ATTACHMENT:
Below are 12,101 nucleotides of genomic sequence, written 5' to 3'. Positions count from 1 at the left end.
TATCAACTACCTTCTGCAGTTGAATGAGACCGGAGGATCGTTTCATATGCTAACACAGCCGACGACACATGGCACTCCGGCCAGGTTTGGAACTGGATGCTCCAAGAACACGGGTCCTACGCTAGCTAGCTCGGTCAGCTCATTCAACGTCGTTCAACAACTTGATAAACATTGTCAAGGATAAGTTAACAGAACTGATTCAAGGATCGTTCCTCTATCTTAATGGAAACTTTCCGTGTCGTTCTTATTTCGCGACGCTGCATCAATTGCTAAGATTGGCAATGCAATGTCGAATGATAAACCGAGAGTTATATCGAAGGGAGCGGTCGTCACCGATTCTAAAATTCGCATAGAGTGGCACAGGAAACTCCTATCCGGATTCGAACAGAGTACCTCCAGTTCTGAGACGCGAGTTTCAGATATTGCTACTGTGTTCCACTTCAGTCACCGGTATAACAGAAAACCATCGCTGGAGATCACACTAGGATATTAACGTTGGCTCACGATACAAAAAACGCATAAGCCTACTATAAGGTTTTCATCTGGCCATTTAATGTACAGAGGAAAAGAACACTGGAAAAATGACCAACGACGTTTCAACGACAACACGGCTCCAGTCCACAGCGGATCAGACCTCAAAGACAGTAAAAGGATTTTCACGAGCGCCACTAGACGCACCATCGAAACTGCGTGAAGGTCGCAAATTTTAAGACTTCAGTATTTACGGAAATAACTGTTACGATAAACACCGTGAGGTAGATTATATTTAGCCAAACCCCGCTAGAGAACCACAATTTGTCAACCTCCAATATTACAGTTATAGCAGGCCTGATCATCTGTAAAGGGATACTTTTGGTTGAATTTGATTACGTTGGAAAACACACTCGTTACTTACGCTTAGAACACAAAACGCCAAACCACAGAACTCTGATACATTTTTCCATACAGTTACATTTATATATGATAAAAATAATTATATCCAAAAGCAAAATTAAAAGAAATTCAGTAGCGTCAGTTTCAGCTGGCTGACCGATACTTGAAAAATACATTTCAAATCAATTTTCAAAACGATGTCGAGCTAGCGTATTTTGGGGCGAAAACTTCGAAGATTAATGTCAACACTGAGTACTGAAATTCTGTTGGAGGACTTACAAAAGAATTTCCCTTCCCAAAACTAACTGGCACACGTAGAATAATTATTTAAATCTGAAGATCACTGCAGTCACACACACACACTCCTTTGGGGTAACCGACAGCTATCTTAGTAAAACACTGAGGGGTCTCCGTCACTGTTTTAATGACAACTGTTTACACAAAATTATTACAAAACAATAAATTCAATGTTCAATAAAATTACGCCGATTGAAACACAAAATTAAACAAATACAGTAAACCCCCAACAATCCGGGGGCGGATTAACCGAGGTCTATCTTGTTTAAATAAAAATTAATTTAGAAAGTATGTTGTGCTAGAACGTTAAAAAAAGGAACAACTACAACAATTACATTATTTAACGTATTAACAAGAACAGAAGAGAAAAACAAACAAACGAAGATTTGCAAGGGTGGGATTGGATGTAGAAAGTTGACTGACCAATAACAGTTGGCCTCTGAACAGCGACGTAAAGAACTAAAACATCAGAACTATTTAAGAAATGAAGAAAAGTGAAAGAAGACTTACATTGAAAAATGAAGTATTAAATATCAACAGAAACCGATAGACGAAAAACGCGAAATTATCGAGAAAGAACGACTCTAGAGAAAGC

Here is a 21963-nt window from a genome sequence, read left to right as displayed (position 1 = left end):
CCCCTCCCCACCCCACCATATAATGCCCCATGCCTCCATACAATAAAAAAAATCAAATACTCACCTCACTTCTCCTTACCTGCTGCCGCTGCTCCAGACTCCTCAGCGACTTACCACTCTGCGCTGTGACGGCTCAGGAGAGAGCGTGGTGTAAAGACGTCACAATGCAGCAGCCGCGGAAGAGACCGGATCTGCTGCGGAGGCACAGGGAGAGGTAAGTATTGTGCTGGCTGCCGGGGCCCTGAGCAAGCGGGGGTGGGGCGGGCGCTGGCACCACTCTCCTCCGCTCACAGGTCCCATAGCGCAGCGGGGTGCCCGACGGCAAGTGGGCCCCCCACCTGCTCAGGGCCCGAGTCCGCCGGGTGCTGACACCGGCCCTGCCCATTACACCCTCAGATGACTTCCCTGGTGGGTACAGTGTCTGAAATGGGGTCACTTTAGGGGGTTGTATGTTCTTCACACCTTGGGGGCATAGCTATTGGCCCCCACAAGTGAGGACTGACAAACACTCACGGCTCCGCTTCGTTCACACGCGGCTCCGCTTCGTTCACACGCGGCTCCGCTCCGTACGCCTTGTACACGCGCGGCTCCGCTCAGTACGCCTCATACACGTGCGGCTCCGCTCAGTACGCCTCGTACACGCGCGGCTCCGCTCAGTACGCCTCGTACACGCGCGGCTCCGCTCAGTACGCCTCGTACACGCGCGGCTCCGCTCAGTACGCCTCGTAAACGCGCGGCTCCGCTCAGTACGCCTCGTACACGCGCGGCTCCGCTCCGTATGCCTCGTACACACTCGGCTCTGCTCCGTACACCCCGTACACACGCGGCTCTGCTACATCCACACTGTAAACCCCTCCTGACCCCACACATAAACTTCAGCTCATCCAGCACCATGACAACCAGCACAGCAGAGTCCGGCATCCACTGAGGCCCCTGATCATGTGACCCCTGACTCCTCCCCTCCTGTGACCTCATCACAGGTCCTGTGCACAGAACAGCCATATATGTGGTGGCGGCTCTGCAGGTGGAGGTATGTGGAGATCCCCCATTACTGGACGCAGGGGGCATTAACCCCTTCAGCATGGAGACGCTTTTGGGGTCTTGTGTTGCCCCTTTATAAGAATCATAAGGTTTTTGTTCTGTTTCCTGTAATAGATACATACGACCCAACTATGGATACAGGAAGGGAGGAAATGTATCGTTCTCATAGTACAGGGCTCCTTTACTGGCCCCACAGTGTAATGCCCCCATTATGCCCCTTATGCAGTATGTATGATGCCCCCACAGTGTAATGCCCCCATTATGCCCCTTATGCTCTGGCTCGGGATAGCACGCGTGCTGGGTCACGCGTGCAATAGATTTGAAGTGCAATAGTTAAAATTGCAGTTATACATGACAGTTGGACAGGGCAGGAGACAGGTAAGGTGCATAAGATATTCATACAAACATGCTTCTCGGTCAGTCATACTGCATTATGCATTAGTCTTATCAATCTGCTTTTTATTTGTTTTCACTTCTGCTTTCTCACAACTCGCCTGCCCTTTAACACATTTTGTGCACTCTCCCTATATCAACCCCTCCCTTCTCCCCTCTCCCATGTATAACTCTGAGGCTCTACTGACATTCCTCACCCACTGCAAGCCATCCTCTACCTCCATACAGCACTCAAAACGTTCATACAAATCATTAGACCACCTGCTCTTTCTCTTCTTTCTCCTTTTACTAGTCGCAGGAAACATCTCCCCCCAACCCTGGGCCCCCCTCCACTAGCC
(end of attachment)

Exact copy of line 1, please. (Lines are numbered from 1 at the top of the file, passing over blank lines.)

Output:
Below are 12,101 nucleotides of genomic sequence, written 5' to 3'. Positions count from 1 at the left end.